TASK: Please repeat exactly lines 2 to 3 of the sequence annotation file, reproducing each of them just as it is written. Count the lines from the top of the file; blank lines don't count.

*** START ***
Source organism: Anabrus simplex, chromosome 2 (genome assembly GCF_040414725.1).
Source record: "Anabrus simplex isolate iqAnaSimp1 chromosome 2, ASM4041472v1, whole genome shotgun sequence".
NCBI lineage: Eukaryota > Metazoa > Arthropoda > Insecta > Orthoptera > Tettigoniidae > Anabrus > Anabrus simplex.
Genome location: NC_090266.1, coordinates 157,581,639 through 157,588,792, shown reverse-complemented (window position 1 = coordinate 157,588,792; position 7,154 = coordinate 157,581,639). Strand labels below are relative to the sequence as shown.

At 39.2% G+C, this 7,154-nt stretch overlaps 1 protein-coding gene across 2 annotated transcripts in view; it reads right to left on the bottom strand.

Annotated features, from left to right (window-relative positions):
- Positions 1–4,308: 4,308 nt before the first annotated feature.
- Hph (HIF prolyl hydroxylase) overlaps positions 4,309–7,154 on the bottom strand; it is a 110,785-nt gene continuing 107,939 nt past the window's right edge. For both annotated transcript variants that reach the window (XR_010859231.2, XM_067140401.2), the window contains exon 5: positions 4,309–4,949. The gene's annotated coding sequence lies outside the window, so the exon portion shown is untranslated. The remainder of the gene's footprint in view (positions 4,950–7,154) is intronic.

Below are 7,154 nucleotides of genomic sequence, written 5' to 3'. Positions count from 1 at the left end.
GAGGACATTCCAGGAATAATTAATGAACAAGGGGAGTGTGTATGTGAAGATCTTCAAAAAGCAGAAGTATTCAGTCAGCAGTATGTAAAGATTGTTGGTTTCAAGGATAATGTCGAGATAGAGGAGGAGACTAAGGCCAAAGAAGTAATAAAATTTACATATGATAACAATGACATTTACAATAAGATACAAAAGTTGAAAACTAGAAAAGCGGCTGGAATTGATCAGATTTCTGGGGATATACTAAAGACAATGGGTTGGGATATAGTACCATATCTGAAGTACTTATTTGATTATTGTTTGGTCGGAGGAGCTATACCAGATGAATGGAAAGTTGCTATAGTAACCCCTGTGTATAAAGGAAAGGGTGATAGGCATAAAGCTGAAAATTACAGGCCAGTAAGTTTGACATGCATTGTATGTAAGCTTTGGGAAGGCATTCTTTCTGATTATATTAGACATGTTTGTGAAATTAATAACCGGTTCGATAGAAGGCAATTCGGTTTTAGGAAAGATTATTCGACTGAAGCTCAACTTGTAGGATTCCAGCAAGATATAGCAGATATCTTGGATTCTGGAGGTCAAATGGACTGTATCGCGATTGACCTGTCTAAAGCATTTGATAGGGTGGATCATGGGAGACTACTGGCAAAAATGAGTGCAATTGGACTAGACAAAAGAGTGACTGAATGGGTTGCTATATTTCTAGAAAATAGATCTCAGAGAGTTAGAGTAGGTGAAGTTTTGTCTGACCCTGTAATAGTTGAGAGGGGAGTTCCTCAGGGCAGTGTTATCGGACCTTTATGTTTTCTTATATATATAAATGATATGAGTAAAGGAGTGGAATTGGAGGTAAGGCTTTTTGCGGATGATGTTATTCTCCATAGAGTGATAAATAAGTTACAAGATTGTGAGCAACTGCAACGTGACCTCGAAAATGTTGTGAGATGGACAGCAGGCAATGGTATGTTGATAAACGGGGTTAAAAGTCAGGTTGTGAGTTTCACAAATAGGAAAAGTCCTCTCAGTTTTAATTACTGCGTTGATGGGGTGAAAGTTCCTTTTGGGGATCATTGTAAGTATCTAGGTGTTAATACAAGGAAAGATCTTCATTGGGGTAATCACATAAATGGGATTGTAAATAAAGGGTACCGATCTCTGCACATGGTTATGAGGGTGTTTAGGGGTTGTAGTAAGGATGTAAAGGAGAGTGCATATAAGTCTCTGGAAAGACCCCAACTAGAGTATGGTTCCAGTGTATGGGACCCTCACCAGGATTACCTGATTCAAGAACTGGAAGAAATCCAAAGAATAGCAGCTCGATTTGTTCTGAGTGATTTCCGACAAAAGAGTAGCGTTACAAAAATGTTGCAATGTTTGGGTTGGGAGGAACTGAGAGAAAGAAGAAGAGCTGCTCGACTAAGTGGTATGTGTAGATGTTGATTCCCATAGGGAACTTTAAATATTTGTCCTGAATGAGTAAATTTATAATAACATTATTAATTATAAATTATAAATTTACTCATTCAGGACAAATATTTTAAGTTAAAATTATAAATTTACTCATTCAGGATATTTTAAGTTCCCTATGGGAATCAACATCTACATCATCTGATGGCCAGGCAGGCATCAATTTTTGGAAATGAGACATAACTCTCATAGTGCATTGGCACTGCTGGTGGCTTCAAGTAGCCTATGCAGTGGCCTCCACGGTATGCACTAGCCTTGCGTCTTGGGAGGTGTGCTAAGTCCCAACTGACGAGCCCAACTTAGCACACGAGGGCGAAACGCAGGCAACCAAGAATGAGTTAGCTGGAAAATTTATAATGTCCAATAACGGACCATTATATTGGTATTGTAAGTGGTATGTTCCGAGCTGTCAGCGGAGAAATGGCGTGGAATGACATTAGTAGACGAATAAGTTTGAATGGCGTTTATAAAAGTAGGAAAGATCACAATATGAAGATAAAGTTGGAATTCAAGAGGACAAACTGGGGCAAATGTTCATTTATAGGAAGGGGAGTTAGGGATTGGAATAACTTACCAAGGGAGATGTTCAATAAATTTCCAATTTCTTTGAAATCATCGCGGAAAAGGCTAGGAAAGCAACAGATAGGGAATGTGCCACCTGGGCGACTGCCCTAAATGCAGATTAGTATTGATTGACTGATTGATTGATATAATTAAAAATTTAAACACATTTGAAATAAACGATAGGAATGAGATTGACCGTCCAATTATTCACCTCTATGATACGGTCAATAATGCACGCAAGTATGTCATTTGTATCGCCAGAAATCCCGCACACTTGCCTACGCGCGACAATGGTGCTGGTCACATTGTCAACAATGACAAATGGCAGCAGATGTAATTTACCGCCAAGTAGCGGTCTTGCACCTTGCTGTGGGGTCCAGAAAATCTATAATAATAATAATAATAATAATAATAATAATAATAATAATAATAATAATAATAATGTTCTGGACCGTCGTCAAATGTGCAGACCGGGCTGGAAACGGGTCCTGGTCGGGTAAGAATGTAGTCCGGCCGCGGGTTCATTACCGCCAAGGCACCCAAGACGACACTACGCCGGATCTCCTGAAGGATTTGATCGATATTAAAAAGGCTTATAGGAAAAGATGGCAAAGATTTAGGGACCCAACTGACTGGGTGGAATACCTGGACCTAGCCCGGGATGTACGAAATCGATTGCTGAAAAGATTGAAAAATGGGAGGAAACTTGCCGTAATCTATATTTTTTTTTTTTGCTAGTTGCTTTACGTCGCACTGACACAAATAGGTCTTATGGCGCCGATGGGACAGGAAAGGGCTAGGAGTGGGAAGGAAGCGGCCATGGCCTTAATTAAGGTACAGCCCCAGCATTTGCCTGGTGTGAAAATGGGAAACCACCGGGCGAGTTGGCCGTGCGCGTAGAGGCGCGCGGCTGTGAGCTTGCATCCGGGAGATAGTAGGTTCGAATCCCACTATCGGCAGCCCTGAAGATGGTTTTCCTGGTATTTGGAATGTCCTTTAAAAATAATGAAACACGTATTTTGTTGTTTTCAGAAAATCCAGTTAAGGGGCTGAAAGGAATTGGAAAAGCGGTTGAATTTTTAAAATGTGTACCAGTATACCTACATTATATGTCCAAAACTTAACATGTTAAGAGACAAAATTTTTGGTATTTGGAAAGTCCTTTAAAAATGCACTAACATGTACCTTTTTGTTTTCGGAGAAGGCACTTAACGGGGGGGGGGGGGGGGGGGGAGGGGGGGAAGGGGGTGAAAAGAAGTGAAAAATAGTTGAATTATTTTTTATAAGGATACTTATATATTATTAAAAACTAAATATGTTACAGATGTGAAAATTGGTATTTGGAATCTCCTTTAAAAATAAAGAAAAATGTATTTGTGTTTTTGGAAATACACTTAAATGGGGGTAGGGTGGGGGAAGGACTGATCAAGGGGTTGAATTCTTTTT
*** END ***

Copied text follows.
Source record: "Anabrus simplex isolate iqAnaSimp1 chromosome 2, ASM4041472v1, whole genome shotgun sequence".
NCBI lineage: Eukaryota > Metazoa > Arthropoda > Insecta > Orthoptera > Tettigoniidae > Anabrus > Anabrus simplex.